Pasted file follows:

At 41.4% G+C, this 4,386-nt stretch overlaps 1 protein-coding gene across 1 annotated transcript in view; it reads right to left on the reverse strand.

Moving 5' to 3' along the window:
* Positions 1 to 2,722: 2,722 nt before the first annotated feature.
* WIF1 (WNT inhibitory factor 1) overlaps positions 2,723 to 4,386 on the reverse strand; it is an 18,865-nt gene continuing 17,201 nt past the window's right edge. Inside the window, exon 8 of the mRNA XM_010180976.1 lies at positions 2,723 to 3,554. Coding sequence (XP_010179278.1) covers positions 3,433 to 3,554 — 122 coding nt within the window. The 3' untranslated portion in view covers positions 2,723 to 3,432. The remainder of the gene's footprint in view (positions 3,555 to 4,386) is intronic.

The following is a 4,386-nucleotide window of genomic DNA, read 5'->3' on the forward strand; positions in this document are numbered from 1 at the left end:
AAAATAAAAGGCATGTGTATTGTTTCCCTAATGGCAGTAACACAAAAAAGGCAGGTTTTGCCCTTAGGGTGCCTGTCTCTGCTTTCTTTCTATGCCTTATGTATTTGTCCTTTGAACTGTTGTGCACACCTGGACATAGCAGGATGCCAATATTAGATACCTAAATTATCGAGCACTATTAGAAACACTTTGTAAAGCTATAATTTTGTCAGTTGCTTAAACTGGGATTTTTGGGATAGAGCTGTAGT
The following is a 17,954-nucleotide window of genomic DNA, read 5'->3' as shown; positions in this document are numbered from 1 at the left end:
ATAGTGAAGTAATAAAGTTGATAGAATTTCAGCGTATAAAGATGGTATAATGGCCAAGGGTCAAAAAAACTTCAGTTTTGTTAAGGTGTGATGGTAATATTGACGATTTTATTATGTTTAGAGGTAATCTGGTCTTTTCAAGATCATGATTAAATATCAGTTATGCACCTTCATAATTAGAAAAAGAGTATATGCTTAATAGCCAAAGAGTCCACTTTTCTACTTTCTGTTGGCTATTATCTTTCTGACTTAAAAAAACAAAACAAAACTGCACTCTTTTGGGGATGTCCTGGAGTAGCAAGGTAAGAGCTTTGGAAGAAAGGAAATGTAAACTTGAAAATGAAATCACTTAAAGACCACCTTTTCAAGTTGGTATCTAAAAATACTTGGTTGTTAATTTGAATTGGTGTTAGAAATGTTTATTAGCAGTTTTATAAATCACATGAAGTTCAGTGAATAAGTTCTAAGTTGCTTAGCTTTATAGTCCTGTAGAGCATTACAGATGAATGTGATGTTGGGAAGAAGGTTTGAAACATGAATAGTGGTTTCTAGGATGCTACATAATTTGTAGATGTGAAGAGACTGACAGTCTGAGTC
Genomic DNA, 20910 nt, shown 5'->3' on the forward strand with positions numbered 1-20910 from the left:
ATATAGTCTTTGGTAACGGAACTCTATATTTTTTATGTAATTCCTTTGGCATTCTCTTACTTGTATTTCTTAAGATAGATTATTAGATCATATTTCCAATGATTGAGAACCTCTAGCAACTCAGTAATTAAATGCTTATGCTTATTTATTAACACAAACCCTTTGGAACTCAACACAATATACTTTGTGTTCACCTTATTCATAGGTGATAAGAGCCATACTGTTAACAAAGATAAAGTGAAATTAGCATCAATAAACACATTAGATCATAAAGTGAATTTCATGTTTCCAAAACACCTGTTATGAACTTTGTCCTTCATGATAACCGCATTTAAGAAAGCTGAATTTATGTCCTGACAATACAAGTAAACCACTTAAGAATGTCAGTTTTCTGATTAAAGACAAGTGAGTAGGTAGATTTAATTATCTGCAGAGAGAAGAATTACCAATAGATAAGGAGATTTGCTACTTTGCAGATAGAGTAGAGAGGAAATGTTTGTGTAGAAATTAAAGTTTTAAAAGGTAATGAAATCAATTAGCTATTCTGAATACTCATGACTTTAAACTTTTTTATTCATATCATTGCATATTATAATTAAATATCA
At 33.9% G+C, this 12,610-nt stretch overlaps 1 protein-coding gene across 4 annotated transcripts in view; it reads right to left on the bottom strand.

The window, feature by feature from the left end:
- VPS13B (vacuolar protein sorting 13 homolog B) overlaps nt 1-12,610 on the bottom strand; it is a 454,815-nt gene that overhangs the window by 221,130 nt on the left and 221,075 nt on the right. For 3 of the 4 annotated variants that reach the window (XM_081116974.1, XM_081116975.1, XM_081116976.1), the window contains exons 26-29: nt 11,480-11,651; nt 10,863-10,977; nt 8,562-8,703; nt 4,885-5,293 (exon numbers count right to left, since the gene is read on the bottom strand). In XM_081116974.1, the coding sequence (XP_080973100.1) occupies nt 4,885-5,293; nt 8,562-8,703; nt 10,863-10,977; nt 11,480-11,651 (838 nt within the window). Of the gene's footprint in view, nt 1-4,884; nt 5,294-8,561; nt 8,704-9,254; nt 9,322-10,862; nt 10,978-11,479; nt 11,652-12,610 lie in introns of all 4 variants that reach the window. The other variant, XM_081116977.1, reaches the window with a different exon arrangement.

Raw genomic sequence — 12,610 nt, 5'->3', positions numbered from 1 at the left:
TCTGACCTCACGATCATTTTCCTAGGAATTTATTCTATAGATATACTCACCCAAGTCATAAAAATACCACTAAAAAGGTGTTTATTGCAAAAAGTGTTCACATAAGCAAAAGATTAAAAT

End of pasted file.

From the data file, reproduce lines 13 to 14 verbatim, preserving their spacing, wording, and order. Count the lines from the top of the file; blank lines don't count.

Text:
- VPS13B (vacuolar protein sorting 13 homolog B) overlaps nt 1-12,610 on the bottom strand; it is a 454,815-nt gene that overhangs the window by 221,130 nt on the left and 221,075 nt on the right. For 3 of the 4 annotated variants that reach the window (XM_081116974.1, XM_081116975.1, XM_081116976.1), the window contains exons 26-29: nt 11,480-11,651; nt 10,863-10,977; nt 8,562-8,703; nt 4,885-5,293 (exon numbers count right to left, since the gene is read on the bottom strand). In XM_081116974.1, the coding sequence (XP_080973100.1) occupies nt 4,885-5,293; nt 8,562-8,703; nt 10,863-10,977; nt 11,480-11,651 (838 nt within the window). Of the gene's footprint in view, nt 1-4,884; nt 5,294-8,561; nt 8,704-9,254; nt 9,322-10,862; nt 10,978-11,479; nt 11,652-12,610 lie in introns of all 4 variants that reach the window. The other variant, XM_081116977.1, reaches the window with a different exon arrangement.

Raw genomic sequence — 12,610 nt, 5'->3', positions numbered from 1 at the left: